Employers face new challenges in navigating state and local pay equity laws. New York City joins a number of other jurisdictions that now require employers to disclose pay ranges when advertising job postings – including for incumbents as well as new hires. This law is set to take effect on May 15, 2022 (unless delayed by pending legislation discussed below). The New York City Commission on Human Rights (the “NYCCHR”) recently published a fact sheet providing guidance with regard to Local Law 32 of 2022 (the “NYC Law”). The NYC Law requires all covered employers to include a minimum and a maximum salary in any advertisement for a job, promotion, or transfer opportunity.
Several states and localities have passed laws that seek to address pay inequity, based on gender, race and other protected categories. While the intent behind these laws is similar, the laws impose different obligations. New York City is the latest locality to impose a salary range disclosure requirement on employers. On January 15, 2022, the New York City Human Rights Law (NYCHRL) was amended to prohibit employers with four or more workers (including independent contractors) from advertising a job, promotion or transfer opportunity without stating the minimum and maximum salary for the position. The range may extend from the lowest to the highest salary the employer in good faith believes at the time of the posting it would pay for the advertised job, promotion or transfer opportunity. New York City’s salary range law is effective May 15, 2022.
The fourth quarter of 2021 continued the trend of increasing regulation of the workplace by state and local governments. Although it is not possible to discuss all state and local laws, this post provides an overview of recent and upcoming legislative developments to help you and your organization stay in compliance. (Please note that developments related to issues such as minimum wage rates and COVID-19 are not included.)
2021 continues the trend of increasing regulation of the workplace by state and local governments. Although it is not possible to discuss all state and local laws, this update provides an overview of recent and upcoming legislative developments to help you and your organization stay compliant. (Please note that developments specifically related to minimum wage rates and COVID-19 are not included.)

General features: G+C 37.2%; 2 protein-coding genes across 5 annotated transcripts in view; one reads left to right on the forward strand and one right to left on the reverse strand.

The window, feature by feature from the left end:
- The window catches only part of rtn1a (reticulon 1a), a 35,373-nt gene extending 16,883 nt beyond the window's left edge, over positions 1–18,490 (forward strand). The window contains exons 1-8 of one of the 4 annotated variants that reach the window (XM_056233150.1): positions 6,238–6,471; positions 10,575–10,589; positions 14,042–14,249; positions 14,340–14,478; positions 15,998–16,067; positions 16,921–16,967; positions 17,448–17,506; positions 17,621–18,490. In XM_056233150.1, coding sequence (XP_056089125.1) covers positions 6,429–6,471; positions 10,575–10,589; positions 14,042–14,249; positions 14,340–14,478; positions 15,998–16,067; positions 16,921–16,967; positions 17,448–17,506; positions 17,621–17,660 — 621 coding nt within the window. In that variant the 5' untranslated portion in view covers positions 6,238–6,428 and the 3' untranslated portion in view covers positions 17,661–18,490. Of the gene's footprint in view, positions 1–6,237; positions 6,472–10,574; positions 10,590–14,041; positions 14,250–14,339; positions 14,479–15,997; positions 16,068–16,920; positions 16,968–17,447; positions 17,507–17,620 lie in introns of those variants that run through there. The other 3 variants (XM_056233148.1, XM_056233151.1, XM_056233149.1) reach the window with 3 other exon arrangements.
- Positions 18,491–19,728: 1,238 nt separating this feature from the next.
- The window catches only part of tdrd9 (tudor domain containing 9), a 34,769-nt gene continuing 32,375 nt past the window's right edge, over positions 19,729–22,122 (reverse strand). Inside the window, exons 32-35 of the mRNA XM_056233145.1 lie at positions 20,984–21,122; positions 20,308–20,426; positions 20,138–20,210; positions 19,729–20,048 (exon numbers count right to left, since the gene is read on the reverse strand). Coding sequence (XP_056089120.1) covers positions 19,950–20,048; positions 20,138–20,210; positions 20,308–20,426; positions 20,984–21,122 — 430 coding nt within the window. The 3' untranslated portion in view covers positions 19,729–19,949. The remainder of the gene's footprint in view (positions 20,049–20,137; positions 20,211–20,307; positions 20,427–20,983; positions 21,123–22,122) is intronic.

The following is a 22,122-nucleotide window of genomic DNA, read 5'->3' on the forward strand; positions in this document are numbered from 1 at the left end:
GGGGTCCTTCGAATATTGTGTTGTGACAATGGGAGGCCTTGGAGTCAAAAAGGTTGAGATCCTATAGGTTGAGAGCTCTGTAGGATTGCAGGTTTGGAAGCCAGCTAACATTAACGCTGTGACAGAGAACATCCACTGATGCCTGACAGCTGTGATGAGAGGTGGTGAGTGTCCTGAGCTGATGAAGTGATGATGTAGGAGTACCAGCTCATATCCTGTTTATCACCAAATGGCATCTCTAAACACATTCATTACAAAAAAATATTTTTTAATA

Earlier this week, the New Jersey General Assembly passed a bill that would amend the New Jersey Law Against Discrimination (“NJLAD”) to address specifically pay differentials among employees of different sexes who perform “substantially similar” work. The amendment, which the state Senate passed last month, will now be delivered to the Governor for consideration.
As the NJLAD exists now, an employee can bring a pay-related claim only by alleging that the differential amounts to sex discrimination and satisfying a comparatively higher standard. If the bill is signed into law, New Jersey would follow in the footsteps of other states like New York and California, which have recently updated their discrimination laws to provide a separate cause of action specifically for unequal pay.
The bill, if enacted into law, would severely limit the circumstances under which an employer can pay male and female employees different amounts for “substantially similar” work. An employer would be permitted to do so if it can demonstrate that it is utilizing a seniority (pay based on tenure) or merit (pay based on achieving certain goals) system. Alternatively, the employer would need to demonstrate that each of the following factors exists:
• The differential is based on one or more legitimate, bona fide factors other than sex, such as training, education or experience, or the quantity or quality of production;
• The factor or factors do not perpetuate a sex-based differential in compensation;
• Each of the factors is applied reasonably;
• One or more of the factors account for the entire wage differential; and
• The factors are job-related with respect to the position in question and based on a legitimate business necessity, and there are no alternative business practices that would serve the same business purpose without producing the wage differential.
If enacted, the New Jersey bill would also significantly increase potential employer exposure, in that the recovery period would be extended to pick up the entire time period when the pay differential existed.